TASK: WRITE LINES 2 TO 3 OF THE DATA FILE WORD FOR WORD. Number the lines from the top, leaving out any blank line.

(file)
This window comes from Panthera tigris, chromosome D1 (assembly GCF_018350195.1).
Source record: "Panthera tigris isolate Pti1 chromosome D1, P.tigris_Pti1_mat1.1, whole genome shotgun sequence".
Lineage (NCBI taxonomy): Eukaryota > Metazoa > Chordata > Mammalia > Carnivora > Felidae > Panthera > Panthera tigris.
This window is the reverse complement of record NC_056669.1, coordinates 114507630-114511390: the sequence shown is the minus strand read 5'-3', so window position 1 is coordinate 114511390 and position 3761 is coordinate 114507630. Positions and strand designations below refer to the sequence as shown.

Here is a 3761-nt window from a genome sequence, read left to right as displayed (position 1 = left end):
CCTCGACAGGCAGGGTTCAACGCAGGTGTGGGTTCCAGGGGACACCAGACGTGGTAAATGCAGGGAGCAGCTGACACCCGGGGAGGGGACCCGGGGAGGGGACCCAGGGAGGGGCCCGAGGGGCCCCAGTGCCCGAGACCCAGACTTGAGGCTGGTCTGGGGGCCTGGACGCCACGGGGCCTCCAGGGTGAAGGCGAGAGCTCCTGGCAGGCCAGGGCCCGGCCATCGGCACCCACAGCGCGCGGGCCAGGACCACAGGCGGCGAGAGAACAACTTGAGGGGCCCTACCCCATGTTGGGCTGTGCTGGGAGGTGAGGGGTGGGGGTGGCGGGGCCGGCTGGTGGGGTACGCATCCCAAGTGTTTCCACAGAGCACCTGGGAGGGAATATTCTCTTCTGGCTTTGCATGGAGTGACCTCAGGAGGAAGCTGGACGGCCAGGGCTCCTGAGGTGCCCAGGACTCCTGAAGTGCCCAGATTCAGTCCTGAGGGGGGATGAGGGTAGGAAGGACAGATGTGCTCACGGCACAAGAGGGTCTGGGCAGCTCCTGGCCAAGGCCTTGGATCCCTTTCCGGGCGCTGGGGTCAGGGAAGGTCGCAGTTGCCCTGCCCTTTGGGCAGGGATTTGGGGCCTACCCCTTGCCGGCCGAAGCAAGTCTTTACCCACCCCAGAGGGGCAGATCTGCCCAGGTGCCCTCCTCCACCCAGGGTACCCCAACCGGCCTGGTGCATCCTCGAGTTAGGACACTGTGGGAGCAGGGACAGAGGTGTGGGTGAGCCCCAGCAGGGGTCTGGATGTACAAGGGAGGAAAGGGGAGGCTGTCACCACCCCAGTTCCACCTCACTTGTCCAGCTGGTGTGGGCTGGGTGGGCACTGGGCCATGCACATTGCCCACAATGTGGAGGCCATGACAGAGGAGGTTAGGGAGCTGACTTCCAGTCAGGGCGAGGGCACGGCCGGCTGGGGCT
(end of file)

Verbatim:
Source record: "Panthera tigris isolate Pti1 chromosome D1, P.tigris_Pti1_mat1.1, whole genome shotgun sequence".
Lineage (NCBI taxonomy): Eukaryota > Metazoa > Chordata > Mammalia > Carnivora > Felidae > Panthera > Panthera tigris.